10 Sep – 17 Sep

From Athens by plane to Edinburgh, then by hire car to Alston in the North Pennines, Derwent Waters, Lakes District, Durham, York, Hull, Lincoln, Cambridge and back to base in London.

OZFX Transferring Money Internationally to Free


Thursday 10 September

Our last day in Europe as Lilly’s Schengen Visa allows us only 90 days and that is up tomorrow. Catch the X95 bus just along from our apartment and make the airport about 11am. From the heat of Athens (down to around 30 today) to the cool of Edinburgh.

Our first EasyJet flight worked fine and we get into Edinburgh after a 4 hour trip at 4pm. First impressions of the city of Edinburgh are very positive. It is sunny and warm. Our apartment in North Bridge Road is beautiful, functional and central. Bit later we get supplies, the sun has gone and we need our jackets. Settle in for a quiet evening of TV with all stations in English, even if some of the accents are a wee bit different.

Friday 11 September

We visit the Tourist Centre and get a map and effectively confirmation of want we plan for today. Sort out the location of Europcar for tomorrow, then leave the station at Calton Road and climb up Calton Hill. Quite a climb. This hill contains iconic monuments and buildings: the National Monument (redolent of the Parthenon), the Nelson Monument, the Dugald Stewart Monument, the old Royal High School, the Robert Burns Monument, the Political Martyrs’ Monument and the City Observatory. Lilly snaps away. We enjoy panoramic views of the city, including down the length of Princes street (the main shopping thoroughfare) and Edinburgh Castle.

St Andrews House is on the southern side of Calton Hill and is the headquarters building of the Scottish Government. It stands on the site of the former Calton Jail apparently a much hated prison 100 years ago.

We walk down through Regent Gardens to see a little turreted structure called the Bath House because it is supposedly where Mary, Queen of Scots, used to bathe in sweet white wine.

At the Palace of Holyroodhouse I enquire about ticket prices – a little more than Stg 20 each or almost A$100 for the two of us, a bit steep Your Majesty. I suggest to the ticket girls that those prices must be inclusive of a cuppa with the Queen, one of them says chip in another fiver and I might get lucky. We take photos from the outside only, sorry ma’am.

Mightily impressed by our next stop at the Scottish Parliament. Free entry and a great presentation of historical events and the devolution of powers to the new parliament since 1999. Unfortunately parliament does not meet on Fridays. Shows how little I knew of Scottish history that I did not realise that Scotland had no parliament from 1707 to 1999. It can now decide on a range of matters that are known as devolved matters but certain reserved matters remain the responsibility of the UK Parliament alone (bearing in mind Scotland has 59 representatives there). Reserved matters include foreign affairs, defence, immigration, social security and financial, although Scotland can also apparently change taxes by up to 3p in the pound.

Further up the Royal Mile we visit the Museum of Edinburgh which houses a collection relating to the town’s origins, history and legends. Watch an excellent film on the history of Edinburgh. On the other side The People’s Story explores the lives of Edinburgh’s ordinary people at work and play from the late 18th century to today. We don’t visit here nor John Knox House, former residence of the Protestant reformer John Knox during the 16th century. Knox was a leader of the Protestant Reformation and is considered the founder of the Presbyterian denomination in Scotland.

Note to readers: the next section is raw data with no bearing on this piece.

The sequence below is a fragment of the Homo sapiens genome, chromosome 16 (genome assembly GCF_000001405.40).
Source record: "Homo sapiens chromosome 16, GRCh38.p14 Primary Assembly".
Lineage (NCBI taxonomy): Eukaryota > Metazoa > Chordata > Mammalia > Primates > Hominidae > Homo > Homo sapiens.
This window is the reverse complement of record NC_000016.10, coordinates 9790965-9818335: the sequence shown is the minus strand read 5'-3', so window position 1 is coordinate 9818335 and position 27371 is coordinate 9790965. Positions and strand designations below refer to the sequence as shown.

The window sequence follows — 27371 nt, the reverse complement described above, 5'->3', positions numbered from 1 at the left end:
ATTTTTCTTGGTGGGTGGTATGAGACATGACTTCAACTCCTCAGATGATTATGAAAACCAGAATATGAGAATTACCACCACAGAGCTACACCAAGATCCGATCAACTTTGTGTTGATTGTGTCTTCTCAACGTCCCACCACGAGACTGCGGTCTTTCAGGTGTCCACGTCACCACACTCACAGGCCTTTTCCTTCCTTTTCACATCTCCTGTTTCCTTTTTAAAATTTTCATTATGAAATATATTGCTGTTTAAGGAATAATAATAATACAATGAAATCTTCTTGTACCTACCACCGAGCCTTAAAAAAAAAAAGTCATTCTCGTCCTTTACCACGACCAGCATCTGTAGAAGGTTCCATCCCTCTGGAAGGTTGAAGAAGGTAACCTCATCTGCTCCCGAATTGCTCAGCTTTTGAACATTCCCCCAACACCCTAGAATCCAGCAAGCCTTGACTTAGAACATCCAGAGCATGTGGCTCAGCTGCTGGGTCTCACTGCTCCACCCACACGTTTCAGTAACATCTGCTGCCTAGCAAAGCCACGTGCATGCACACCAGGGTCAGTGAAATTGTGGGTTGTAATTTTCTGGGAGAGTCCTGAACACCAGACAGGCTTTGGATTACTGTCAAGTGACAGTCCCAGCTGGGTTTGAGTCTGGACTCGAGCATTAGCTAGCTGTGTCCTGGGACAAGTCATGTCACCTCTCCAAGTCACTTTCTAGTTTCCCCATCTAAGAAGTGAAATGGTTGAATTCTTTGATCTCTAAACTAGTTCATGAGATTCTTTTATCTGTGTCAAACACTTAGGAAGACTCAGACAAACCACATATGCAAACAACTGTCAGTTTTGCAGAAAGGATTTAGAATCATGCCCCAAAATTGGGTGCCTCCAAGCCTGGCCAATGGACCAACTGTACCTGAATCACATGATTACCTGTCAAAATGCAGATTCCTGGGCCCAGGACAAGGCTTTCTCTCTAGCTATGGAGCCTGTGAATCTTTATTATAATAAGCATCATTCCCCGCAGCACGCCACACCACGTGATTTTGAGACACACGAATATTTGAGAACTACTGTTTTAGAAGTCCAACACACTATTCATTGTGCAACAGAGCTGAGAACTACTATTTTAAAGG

After lunch and a break our next stop is St Giles Cathedral, is the principal place of worship of the Church of Scotland in Edinburgh. The present church dates from the late 14th century, though it was extensively restored in the 19th century,

At the top of the Edinburgh Castle we find the esplanade where the Royal Edinburgh Military Tattoo is performed annually by British Armed Forces, Commonwealth and International military bands and display teams.The event takes place annually throughout August, as part of the wider Edinburgh Festival.

In the castle itself we take a guided tour. Not always easy to hear the guide. There has been a royal castle on the rock since at least the reign of David I in the 12th century, and the site continued to be a royal residence until the Union of the Crowns in 1603. By the 17th century it was principally used as military barracks with a large garrison. Various restoration programs have been carried out over the past century and a half and the site is the most visited by tourists of anywhere in Scotland.

Edinburgh Castle was involved in many historical conflicts from the Wars of Scottish Independence in the 14th century to the Jacobite Rising of 1745. Research undertaken in 2014 identified 26 sieges in its 1100-year-old history, giving it a claim to having been “the most besieged place in Great Britain and one of the most attacked in the world”. St Margaret’s Chapel within the castle dates from the early 12th century and is regarded as the oldest building in Edinburgh.

We make our way down a steep street past the National Gallery and the Royal Scottish Academy to Princes Street. Also take pics of the Scott Monument, a Victorian Gothic monument to Scottish author Sir Walter Scott. It is the largest monument to a writer in the world. We enter the iconic shop Jenners briefly but don’t stay long, we are not in shopping mode.

A block over from Princes Street we see St Andrew Square began in 1772 as the first part of the New Town, designed by James Craig. Within six years of its completion St Andrew Square became one of the most desirable and most fashionable residential areas in the city. At one time the square could claim to be the richest area of its size in the whole of Scotland. There is a huge monument to Henry Dundas who was key in the encouragement of the Scottish Enlightenment, in the prosecution of the war against France, in opposing the abolition of slavery, and in the expansion of British influence in India, dominating the affairs of the East India Company.